When discussing actions that could violate someone’s privacy, the “nothing to hide” argument is often raised as a reason not to worry. In this excerpt from his book “Nothing to Hide: The False Tradeoff Between Privacy and Security” in The Chronicle of Higher Education, author Daniel J. Solove points out that there are multiple types of privacy-related problems, and that the “nothing to hide” argument focuses largely on surveillance and disclosure of personal information while ignoring privacy issues related to aggregation, governmental powers, secondary use, and distortion, among others. It’s an essential read for anyone struggling with the tensions surrounding privacy, security, and commerce. follow link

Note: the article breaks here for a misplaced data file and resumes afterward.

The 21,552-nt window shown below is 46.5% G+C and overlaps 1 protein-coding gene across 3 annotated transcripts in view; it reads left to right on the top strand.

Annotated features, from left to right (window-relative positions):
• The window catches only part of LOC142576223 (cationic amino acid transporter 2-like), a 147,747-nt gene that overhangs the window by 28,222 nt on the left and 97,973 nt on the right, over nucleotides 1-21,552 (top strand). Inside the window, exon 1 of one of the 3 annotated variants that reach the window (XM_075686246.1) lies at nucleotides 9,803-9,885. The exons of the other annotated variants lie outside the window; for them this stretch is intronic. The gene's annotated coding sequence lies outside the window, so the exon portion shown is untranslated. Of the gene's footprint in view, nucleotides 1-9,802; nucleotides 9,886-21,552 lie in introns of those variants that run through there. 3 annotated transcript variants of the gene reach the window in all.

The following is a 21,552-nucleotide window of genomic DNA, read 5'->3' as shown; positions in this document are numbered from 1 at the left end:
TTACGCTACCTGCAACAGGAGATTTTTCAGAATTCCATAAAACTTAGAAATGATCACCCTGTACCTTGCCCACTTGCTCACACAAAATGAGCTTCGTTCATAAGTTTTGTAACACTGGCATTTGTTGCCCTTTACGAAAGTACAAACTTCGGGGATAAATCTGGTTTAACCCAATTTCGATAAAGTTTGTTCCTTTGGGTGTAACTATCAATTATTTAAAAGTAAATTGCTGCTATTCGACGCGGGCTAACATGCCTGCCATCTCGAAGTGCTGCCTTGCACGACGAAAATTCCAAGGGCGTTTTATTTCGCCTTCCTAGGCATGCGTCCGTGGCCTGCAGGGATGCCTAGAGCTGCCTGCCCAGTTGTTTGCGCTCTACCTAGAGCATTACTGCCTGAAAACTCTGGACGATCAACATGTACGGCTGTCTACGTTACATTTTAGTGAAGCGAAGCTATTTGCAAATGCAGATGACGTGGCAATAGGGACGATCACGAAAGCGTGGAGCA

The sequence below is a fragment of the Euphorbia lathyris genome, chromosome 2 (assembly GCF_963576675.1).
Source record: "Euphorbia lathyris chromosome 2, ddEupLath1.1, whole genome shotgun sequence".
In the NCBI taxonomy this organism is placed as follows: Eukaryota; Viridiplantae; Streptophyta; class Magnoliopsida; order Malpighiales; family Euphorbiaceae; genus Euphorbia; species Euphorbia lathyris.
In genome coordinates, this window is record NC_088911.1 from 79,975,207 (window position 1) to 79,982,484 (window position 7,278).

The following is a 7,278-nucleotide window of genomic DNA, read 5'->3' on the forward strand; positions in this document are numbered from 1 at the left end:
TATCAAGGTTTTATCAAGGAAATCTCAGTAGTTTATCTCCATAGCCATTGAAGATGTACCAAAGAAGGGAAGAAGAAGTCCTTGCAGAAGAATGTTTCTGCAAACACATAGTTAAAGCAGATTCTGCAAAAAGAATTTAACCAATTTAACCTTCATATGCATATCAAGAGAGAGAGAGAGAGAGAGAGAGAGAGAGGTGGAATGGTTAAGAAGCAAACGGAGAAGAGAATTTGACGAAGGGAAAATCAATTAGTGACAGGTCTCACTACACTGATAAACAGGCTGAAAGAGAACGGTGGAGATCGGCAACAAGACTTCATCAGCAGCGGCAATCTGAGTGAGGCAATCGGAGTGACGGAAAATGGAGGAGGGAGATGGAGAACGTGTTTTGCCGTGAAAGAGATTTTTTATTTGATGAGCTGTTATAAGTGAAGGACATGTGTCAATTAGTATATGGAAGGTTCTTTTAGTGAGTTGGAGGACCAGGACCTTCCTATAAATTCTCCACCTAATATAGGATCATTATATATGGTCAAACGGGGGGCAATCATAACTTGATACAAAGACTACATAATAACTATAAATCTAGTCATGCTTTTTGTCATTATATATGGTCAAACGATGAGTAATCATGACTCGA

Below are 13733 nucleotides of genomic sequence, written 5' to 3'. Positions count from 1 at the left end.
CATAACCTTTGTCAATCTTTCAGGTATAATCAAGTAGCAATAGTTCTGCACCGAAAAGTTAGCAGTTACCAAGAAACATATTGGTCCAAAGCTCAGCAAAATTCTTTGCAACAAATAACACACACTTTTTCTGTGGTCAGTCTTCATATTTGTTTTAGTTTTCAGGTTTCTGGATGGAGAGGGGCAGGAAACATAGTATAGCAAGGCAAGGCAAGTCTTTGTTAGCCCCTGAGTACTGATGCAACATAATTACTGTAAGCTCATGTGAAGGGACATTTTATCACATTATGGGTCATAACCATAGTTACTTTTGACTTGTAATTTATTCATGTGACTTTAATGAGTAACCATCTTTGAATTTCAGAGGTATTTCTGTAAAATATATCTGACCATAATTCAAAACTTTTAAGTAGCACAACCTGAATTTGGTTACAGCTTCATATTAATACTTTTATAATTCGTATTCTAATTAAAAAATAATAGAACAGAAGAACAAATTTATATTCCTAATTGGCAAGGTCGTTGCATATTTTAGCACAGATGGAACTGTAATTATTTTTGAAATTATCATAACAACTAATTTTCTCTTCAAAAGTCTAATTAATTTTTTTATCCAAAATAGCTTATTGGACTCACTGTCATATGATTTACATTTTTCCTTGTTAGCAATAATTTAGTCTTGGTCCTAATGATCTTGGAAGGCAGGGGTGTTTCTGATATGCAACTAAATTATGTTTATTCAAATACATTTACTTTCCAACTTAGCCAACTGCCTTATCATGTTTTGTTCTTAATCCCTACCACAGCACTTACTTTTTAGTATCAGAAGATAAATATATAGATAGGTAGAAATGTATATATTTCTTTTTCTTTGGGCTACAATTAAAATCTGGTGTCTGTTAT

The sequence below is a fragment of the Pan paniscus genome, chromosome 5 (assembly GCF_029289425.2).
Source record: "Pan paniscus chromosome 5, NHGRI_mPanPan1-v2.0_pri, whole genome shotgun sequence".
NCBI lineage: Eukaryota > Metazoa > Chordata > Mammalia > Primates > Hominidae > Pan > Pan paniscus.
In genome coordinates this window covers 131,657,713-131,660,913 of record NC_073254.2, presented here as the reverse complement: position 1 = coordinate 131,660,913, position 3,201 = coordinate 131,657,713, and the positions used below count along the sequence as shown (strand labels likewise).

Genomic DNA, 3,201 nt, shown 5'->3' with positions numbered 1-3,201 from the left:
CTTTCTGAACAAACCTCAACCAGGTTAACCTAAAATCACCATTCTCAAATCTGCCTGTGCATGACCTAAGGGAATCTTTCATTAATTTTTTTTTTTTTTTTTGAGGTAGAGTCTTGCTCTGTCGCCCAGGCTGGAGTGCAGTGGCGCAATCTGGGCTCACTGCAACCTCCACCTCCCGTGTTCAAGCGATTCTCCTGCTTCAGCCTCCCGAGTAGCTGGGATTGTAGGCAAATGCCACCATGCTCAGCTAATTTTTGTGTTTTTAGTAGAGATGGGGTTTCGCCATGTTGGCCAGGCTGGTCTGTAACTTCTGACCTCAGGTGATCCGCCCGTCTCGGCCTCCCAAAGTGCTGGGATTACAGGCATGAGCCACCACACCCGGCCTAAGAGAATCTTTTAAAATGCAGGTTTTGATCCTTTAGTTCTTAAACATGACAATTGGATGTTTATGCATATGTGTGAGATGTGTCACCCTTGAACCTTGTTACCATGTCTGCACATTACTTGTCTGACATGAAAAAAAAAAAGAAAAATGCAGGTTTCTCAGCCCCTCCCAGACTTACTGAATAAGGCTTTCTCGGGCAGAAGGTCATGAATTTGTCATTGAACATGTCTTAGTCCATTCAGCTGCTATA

How Loud Are Your Mac's Fans?
When they get hot, Macs turn on various internal fans to keep components cool. The noise can be annoying, but just how loud is it? If you have an iOS device with a built-in microphone, you can download one of many free sound meter apps (search on
decibel in the App Store) and see if you're subjecting your ears to a truly unreasonable noise level.
Debunking the “Nothing to Hide” Argument Against Privacy
Paparazzies started out with it, government entered quickly with supposedly National Security concerns, Facebook made a Billion Dollar business out of it and nothing seems to be private anymore. Even the Supreme Court endorsed it and to many crooks take advantage of it.
If we, the people do not fight back, because we feel we have nothing to hide, consider this: how do you feel, if there almost anyone with no consciousness and morale concerns can undress you in front of millions? That is almost equal of stripping your privacy away.
If you want to give guys who make a good living out of such immoral concepts, go ahed and take all your closes of, you truly have (cannot) hide anything (included your thoughts) anymore. And remember, anything you say or do can and will be used against you.